Frontier Airlines has undergone quite a few changes over the past several years… a bankruptcy, new corporate ownership, and a merger with Midwest Airlines. Despite all this, they’re still a great low-cost choice for certain destinations. But is the Frontier Airlines credit card also a great choice? Let’s take a look…
There are actually a 4 different credit cards from Frontier Airlines; two consumer versions and two business versions.
The two Frontier consumer cards:
World MasterCard (with no annual fee)
This is their basic MasterCard for consumers, and the rewards are pretty dismal; you only earn only a 1 mile per $2 spent on regular purchases and 1 mile per dollar spent on their airfare (Note: You must use your Frontier Airlines MasterCard to buy the tickets directly from them to get the 2x points. If you buy through a third-party website you may not get the double points).
World MasterCard (with annual fee)
The annual fee is $69, which is lower than most airline credit cards. You earn 1 mile per $1 spent on regular purchases and 2 miles per dollar on Frontier ticket purchases. So basically you are doubling what you’d earn on the no-annual-fee card. Another benefit it comes with is that you can redeem companion tickets for 5,000 fewer miles.
The two Frontier Airlines business cards:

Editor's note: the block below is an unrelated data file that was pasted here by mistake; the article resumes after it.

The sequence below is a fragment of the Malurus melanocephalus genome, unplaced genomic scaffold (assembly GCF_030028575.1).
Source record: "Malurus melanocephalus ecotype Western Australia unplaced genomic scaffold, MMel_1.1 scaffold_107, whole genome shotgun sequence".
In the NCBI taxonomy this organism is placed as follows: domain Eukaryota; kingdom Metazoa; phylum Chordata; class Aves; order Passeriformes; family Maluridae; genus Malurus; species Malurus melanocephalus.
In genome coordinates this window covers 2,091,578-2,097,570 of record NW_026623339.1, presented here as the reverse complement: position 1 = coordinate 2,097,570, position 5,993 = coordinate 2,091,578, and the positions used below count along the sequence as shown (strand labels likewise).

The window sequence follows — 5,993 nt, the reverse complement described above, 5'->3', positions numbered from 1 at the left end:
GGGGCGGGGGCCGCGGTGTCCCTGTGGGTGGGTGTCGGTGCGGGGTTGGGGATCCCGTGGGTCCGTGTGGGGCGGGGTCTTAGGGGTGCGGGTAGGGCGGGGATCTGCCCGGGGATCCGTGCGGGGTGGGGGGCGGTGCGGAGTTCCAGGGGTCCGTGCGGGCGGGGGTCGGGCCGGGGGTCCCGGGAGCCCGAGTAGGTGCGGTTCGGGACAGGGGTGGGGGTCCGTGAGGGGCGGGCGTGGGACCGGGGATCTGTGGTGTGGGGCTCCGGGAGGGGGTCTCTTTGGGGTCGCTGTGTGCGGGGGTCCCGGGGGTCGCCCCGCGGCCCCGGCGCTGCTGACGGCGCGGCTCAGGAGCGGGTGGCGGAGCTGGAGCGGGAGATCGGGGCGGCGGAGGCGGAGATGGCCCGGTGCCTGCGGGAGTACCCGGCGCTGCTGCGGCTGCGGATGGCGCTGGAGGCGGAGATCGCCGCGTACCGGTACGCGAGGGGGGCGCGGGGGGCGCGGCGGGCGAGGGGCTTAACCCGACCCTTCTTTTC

No annual fee business card: The rewards on this one are the same as the no annual fee consumer Frontier Airlines card.
$69 annual fee business card: The rewards are the same as the consumer version MasterCard.
Should you apply for a Frontier Airlines MasterCard or not?
I think Frontier is a great airline, especially if you live near their main hub in Denver. However I’m having a very hard time justifying the first version (the one with no annual fee). Simply put, if you want a no-annual-fee travel card, there are a lot of better options on the market such as the VentureOne card.
The $69 version from Frontier is probably the only one worth considering. But I’m picky about paying fees and given the lack or benefits (no free checked bags, for example), it’s not exactly impressing me.
Over the past few years a number of non-branded travel cards have hit the market that are pretty enticing. They earn you points/miles that you can spend on any airfare purchase. My favorite among these are the Chase Sapphire Preferred and the American Express Premier Rewards Gold. The drawback is they have annual fees, so you must consider whether the benefits make sense for your needs and spending patterns. You can go here to see my reviews and suggested sign-up offers.